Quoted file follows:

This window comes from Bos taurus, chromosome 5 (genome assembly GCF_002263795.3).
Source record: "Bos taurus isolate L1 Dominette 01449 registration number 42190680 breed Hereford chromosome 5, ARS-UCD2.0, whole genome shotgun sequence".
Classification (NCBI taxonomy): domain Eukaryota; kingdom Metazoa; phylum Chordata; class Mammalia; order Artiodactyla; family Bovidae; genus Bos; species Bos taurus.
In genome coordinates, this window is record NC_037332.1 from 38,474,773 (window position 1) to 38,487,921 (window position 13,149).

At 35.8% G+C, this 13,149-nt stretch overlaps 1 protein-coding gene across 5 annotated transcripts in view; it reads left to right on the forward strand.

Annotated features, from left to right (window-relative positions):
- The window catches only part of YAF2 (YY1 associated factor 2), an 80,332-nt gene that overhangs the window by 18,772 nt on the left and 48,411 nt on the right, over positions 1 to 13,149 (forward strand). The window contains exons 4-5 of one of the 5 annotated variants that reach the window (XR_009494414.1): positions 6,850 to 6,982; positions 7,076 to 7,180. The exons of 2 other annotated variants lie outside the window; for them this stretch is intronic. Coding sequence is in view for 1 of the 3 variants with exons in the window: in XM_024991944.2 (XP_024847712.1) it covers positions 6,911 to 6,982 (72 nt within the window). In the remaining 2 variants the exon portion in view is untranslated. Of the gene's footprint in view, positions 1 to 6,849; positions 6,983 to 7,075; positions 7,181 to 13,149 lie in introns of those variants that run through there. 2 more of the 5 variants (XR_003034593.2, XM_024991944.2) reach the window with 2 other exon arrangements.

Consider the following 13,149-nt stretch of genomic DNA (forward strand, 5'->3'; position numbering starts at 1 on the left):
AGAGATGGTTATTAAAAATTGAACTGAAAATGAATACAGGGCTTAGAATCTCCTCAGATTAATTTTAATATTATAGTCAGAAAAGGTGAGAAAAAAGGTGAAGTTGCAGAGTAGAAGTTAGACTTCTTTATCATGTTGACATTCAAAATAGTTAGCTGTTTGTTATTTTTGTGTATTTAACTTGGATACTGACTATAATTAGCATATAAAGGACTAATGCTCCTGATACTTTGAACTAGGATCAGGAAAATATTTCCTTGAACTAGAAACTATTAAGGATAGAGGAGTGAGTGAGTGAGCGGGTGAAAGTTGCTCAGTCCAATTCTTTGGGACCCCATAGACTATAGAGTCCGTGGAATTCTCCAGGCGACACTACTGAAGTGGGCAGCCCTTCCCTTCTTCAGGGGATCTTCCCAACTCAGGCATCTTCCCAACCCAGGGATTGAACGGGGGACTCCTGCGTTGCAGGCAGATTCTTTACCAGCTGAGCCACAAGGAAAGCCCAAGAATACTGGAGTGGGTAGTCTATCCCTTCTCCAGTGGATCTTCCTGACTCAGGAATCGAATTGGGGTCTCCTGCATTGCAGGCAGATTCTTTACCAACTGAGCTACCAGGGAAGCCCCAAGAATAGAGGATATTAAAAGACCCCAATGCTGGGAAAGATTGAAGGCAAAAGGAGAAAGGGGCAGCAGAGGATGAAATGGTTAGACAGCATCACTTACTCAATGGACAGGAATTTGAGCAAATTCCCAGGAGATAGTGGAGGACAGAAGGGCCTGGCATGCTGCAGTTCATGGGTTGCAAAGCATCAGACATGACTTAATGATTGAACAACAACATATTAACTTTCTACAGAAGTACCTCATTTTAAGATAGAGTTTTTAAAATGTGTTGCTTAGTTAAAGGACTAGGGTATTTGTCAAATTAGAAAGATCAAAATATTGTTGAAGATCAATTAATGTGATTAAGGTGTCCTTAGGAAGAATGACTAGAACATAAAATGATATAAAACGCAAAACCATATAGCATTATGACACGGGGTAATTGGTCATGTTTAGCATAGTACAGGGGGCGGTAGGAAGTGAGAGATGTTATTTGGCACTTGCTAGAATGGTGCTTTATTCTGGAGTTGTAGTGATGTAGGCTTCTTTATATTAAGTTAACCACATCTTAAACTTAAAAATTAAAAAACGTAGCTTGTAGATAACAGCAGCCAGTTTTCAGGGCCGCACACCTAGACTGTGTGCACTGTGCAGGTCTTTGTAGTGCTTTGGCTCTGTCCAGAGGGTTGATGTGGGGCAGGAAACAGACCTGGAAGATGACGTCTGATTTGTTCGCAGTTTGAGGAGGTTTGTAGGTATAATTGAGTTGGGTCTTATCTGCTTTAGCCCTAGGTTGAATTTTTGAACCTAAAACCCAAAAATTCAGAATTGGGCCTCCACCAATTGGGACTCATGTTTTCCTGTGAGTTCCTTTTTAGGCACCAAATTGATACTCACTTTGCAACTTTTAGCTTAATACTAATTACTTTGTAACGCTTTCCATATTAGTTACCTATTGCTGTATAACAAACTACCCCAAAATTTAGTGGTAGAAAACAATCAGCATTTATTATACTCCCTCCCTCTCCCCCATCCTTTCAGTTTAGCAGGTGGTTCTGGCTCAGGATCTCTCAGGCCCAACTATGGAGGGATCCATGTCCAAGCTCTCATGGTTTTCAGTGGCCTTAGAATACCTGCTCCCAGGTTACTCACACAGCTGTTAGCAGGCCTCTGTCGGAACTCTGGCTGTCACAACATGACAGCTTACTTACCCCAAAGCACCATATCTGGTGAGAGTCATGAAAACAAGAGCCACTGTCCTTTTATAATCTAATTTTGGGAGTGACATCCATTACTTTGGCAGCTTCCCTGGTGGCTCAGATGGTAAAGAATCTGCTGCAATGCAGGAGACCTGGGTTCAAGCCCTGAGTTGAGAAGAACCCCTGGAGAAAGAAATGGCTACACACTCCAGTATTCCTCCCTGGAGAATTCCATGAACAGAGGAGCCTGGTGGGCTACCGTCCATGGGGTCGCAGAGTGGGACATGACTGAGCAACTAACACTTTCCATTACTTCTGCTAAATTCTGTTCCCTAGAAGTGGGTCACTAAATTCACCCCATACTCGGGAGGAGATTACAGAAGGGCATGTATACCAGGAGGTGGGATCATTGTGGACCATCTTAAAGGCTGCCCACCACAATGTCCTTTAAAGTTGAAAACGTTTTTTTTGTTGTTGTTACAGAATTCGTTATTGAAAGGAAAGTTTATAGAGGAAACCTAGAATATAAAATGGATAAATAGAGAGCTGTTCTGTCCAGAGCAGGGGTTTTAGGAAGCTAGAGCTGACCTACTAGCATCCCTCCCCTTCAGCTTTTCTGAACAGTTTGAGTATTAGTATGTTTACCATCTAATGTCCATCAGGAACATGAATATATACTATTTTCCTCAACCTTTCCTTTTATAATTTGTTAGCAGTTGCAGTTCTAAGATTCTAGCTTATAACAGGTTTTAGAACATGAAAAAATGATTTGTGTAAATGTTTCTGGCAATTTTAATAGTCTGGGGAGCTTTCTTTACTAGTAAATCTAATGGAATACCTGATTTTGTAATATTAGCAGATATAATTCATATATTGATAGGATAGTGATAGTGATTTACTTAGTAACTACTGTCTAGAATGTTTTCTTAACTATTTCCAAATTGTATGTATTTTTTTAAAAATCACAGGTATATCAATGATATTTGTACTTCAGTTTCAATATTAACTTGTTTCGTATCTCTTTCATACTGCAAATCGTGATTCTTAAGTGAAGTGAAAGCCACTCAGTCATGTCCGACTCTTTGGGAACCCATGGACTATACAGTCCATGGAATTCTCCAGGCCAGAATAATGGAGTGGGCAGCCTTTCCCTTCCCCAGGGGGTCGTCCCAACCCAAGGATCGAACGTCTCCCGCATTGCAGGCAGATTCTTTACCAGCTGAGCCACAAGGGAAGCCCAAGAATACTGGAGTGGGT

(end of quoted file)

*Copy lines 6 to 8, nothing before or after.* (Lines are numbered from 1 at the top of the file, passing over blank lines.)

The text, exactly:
Annotated features, from left to right (window-relative positions):
- The window catches only part of YAF2 (YY1 associated factor 2), an 80,332-nt gene that overhangs the window by 18,772 nt on the left and 48,411 nt on the right, over positions 1 to 13,149 (forward strand). The window contains exons 4-5 of one of the 5 annotated variants that reach the window (XR_009494414.1): positions 6,850 to 6,982; positions 7,076 to 7,180. The exons of 2 other annotated variants lie outside the window; for them this stretch is intronic. Coding sequence is in view for 1 of the 3 variants with exons in the window: in XM_024991944.2 (XP_024847712.1) it covers positions 6,911 to 6,982 (72 nt within the window). In the remaining 2 variants the exon portion in view is untranslated. Of the gene's footprint in view, positions 1 to 6,849; positions 6,983 to 7,075; positions 7,181 to 13,149 lie in introns of those variants that run through there. 2 more of the 5 variants (XR_003034593.2, XM_024991944.2) reach the window with 2 other exon arrangements.

Consider the following 13,149-nt stretch of genomic DNA (forward strand, 5'->3'; position numbering starts at 1 on the left):